The National Institute of Public Health – National Institute of Hygiene is of the opinion that wind farms situated too close to buildings intended for permanent human occupation may have a negative impact on the well-being and health of the people living in their proximity.

The human health risk factors that the Institute has taken into consideration in its position are as follows:

the emitted noise level and its dependence on the technical specifications of turbines, wind speed as well as the topography and land use around the wind farm,
aerodynamic noise level including infrasound emissions and low-frequency noise components,
the nature of the noise emitted, taking into account its modulation/impulsive/tonal characteristics and the possibility of interference of waves emitted from multiple turbines,
the risk of ice being flung from rotors,
the risk of turbine failure with a rotor blade or its part falling,
the shadow flicker effect…

the probability of sleep disruptions and noise propagation at night,
the level of nuisance and probability of stress and depression symptoms occurring (in consequence of long exposure), related both to noise emissions and to non-acceptance of the noise source.
In the Institute’s opinion, the laws and regulations currently in force in Poland (regarding risk factors which, in practice, include only the noise level) are not only inadequate to facilities such noise source as wind turbines, but they also fail to guarantee a sufficient degree of public health protection. The methodology currently used for environmental impact assessment of wind farms (including human health) is not applicable to wind speeds exceeding 5 m/s. In addition, it does not take into account the full frequency range (in particular, low frequency) and the nuisance level….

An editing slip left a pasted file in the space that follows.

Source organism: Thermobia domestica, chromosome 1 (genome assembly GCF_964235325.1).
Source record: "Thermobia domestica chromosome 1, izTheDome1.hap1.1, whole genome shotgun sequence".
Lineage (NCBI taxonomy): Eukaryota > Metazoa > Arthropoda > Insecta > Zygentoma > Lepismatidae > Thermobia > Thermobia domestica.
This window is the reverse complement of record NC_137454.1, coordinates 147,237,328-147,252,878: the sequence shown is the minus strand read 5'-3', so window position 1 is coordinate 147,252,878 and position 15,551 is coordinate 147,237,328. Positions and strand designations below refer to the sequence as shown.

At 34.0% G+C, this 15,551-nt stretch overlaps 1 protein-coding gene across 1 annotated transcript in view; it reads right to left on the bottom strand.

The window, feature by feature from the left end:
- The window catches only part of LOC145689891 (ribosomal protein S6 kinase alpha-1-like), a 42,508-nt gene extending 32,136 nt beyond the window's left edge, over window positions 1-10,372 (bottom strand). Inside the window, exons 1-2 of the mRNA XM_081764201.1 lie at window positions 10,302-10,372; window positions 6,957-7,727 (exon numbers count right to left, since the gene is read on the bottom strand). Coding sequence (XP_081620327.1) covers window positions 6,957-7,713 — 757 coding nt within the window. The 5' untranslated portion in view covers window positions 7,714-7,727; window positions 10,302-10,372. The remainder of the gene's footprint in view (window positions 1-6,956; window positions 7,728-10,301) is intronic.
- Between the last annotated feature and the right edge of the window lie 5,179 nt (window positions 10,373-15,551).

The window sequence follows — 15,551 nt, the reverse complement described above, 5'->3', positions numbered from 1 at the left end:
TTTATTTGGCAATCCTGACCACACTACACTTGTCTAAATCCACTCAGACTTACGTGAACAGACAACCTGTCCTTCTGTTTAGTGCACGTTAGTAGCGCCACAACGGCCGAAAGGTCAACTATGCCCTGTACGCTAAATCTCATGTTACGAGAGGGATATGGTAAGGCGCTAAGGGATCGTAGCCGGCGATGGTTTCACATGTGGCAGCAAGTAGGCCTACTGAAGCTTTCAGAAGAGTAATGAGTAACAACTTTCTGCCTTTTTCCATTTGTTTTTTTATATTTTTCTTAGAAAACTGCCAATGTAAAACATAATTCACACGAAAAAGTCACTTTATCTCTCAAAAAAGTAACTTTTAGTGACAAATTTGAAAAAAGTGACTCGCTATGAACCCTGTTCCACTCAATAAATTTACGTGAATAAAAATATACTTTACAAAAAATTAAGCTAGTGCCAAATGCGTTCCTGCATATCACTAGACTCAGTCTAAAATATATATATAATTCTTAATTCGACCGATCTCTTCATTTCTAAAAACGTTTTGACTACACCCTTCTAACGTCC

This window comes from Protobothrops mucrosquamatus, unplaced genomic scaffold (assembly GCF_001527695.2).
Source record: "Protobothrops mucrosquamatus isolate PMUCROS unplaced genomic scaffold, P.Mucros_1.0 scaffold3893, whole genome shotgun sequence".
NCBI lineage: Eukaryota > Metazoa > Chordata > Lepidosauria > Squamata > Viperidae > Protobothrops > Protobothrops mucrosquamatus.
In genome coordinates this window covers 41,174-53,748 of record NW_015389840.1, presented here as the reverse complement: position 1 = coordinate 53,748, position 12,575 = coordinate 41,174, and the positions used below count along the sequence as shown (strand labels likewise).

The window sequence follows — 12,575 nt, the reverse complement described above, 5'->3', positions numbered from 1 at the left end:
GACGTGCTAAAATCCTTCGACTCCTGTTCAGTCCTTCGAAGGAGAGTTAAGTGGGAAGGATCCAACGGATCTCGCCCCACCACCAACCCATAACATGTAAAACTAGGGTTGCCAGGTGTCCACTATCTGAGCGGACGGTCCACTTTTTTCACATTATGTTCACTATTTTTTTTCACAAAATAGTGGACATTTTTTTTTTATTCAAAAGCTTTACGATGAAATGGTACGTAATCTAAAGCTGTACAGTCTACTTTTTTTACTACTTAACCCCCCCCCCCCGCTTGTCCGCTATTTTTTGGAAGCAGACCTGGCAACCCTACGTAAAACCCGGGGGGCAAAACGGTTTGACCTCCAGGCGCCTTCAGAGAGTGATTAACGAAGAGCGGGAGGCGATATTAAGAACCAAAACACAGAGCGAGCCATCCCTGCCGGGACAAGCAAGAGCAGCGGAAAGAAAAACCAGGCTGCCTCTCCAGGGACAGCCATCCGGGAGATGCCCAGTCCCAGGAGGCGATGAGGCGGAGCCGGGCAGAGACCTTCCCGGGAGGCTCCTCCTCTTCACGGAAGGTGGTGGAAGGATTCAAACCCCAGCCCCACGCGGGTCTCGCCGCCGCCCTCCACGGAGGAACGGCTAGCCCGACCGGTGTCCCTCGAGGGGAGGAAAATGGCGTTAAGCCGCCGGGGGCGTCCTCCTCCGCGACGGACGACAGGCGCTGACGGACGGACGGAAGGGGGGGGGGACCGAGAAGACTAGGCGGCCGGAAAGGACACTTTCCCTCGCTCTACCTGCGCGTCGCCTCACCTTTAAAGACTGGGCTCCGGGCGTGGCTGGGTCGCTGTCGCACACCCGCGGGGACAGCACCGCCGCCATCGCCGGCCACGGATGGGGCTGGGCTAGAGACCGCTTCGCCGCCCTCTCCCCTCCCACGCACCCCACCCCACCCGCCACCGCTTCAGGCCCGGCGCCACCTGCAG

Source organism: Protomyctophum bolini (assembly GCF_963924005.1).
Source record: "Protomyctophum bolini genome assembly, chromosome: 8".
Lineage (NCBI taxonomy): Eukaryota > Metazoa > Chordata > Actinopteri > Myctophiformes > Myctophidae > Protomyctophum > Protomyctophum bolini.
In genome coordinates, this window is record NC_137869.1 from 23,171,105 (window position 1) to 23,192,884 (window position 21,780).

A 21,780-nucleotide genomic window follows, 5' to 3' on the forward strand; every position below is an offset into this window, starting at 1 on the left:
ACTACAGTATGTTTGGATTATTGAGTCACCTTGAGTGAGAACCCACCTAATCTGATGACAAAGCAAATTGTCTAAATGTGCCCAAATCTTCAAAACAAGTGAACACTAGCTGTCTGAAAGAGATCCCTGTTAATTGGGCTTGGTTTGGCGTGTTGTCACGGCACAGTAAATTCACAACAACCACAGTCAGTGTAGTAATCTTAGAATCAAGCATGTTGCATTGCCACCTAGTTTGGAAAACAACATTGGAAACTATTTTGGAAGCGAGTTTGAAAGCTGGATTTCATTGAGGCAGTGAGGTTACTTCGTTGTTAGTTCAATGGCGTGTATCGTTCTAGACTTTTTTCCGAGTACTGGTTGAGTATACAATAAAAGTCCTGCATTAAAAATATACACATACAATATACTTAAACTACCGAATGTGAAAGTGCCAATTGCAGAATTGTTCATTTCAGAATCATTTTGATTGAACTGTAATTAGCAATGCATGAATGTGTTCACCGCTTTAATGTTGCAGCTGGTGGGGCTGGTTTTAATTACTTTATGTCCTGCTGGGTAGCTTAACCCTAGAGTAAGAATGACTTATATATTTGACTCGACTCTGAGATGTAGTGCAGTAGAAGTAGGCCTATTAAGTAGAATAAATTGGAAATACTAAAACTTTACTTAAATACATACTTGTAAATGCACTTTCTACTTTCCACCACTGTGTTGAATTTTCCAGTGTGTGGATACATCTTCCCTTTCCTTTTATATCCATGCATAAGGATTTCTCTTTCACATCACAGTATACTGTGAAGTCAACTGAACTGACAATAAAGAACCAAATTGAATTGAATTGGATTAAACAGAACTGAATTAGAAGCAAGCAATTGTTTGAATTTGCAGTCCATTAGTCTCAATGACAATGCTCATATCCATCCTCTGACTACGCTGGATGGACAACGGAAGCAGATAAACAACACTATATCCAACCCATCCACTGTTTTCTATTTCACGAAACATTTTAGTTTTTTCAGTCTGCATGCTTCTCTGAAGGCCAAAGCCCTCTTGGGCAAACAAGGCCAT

Having regard to the above, until a comprehensive methodology is developed for the assessment of the impact of industrial wind farms on human health, the Institute recommends 2 km as the minimum distance of wind farms from buildings. The recommended value results from a critical assessment of research results published in reviewed scientific periodicals with regard to all potential risk factors for average distance usually specified within the following limits:

0.5-0.7 km, often obtained as a result of calculations, where the noise level (dBA) meets the currently acceptable values (without taking into account adjustments for the impulse/tonal/modulation features of the nose emitted),
1.5-3.0 km, resulting from the noise level, taking into account modulation, low frequencies and infrasound levels,
0.5-1.4 km, related to the risk of turbine failure with a broken rotor blade or its part falling (depending on the size of the piece and its flight profile, rotor speed and turbine type),
0.5-0.8 km, where there is a risk of ice being flung from rotors (depending on the shape and mass of ice, rotor speed and turbine type),
1.0-1.6 km, taking into account the noise nuisance level (between 4% and 35% of the population at 30-45 dBA) for people living in the vicinity of wind farms,